Alongside that, this time off has allowed me to understand what it is that I need to work on. Firstly, I need to work on my thoughts towards food when I eat out at a restaurant, because I go into panic mode when I’m faced with my favourite unhealthy foods.
Secondly, I need to learn to only have these treat meals if I really want them, because often I’ll just eat something bad for the sake of it.
Next, I need to learn when to stop. I’m always hungry, which doesn’t help matters, but I seem to treat every cheat meal as though it’ll be the last one I ever eat, and so I feel like I need to eat everything in sight.
And lastly, I need to learn that everything in moderation really is ok. I can eat a balanced diet in private, no problem, but I get anxious when eating anything unhealthy in-front of others because they often react and say something like “oh are you really going to eat that? I thought you were healthy!”. They’re joking of course, but it instantly makes me want to drop the cake and run.
I think I needed this time off more than I realised, because I’ve had zero bloating, zero lethargy and zero depressive mood swings for almost an entire week. This just proves that when I begin to think about everything, those symptoms are instantly triggered.
What Is To Blame?
Sadly, I think that social media is to blame. I love it, I mean it’s literally my career, but I strongly believe that the images you see are often unrealistic, and it can lead you to compare everything about your life to what you see online. Comparison is the thief of joy, as they say. The truth is I have no idea about any of the people I see on social media.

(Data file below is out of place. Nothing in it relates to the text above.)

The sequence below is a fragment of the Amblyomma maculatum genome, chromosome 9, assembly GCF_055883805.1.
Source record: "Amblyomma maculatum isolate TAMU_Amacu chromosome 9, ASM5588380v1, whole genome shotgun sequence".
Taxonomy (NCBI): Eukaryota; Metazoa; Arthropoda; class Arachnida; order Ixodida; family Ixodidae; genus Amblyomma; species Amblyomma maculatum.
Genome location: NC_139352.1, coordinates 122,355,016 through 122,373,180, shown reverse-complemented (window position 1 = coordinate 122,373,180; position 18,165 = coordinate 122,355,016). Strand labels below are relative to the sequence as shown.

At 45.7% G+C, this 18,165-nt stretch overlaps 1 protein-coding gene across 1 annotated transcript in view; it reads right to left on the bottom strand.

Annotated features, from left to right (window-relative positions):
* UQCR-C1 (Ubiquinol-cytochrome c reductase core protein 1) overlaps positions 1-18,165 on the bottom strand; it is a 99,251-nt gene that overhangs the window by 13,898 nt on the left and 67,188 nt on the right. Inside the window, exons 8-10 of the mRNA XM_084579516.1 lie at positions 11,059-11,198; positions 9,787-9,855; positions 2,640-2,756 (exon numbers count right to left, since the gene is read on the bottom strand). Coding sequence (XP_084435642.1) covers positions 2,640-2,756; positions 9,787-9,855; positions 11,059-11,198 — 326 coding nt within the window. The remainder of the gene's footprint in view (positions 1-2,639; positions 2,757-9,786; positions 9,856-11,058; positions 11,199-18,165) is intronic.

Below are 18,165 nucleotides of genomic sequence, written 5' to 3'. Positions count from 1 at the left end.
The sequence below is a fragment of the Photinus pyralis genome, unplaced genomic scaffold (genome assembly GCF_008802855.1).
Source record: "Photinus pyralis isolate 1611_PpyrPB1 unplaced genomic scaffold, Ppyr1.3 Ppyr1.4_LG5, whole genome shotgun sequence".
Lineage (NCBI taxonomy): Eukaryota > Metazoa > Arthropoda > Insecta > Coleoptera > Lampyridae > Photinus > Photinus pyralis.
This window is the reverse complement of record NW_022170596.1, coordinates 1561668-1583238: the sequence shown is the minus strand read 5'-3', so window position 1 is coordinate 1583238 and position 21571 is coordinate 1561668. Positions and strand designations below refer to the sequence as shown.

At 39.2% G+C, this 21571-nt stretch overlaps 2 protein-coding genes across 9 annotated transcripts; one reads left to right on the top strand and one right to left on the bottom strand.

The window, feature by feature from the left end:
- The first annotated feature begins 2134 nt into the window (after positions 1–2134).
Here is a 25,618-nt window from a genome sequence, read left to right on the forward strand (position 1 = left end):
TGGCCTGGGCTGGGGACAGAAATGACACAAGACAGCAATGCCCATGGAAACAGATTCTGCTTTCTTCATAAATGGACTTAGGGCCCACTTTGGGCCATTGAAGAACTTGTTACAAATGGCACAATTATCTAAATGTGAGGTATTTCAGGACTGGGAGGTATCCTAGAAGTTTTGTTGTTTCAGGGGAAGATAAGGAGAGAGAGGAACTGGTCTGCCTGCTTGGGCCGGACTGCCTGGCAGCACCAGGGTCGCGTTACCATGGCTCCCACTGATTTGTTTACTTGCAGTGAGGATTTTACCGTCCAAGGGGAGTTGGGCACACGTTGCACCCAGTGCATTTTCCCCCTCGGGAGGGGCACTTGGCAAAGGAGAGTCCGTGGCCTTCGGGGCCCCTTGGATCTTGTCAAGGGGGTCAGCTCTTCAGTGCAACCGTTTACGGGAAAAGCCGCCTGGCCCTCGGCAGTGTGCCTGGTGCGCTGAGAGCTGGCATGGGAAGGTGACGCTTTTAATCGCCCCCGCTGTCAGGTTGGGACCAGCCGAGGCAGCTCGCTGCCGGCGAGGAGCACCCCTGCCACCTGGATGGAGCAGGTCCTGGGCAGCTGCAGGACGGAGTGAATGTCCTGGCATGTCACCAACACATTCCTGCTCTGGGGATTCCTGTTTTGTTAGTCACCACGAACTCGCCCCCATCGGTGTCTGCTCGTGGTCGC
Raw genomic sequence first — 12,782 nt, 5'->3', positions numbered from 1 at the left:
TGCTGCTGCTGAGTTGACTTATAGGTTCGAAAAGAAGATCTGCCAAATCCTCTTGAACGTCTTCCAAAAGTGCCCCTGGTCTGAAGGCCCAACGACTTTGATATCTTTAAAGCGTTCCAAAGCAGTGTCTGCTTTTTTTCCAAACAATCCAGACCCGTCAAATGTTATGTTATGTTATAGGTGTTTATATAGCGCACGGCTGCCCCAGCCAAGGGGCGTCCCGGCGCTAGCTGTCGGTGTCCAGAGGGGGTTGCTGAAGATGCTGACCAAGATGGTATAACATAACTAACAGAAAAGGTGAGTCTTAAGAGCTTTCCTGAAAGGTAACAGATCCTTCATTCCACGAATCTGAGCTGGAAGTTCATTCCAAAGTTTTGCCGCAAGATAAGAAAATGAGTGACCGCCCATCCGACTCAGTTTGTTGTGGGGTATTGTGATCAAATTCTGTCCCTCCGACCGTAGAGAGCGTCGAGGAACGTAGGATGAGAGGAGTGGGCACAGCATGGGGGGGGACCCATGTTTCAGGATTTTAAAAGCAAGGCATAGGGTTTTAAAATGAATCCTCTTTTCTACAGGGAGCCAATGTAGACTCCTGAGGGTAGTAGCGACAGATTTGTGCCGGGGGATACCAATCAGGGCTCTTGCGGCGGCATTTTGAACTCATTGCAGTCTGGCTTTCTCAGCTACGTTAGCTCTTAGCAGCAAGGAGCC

Did she earn that body, or was she just blessed from birth? Does she like her body, or like me, does she hate what she sees in the mirror? I’ll never know their story, but regardless, I carry on scrolling through Instagram until the negative mental process repeats itself, time and time again. It’s exhausting being like this, let me tell you. I wouldn’t wish this on anyone. I just want to enjoy life to the fullest, as I once did.
Hitting publish on this post wasn’t easy, in fact, I feel awkward at the thought of people reading this. The only reason I did hit publish is because I don’t want this to remain some sort of dirty little secret. It’s actually quite common to develop these thoughts towards food and body image, and really it’s no surprise I’ve got to this point given my history of dieting, so why should I hide it?
Another reason I’m sharing this post now is because ironically I discovered that it’s actually Eating Disorders Awareness Week, so it seemed like a fitting time to share this information. I’m still trying to find a way out, but acknowledging this problem is the biggest and best step I could have taken to get myself back on the right path. One thing I will say is that I don’t want people to look at me differently, I’m still me, I’m just perhaps not the best version of me right now.
If you’re reading this and you feel you’re experiencing something similar, I really do urge you to take the step that I did and just talk about it to someone who you feel will listen. This is just another one of life’s hurdles, and we can’t let it defeat us.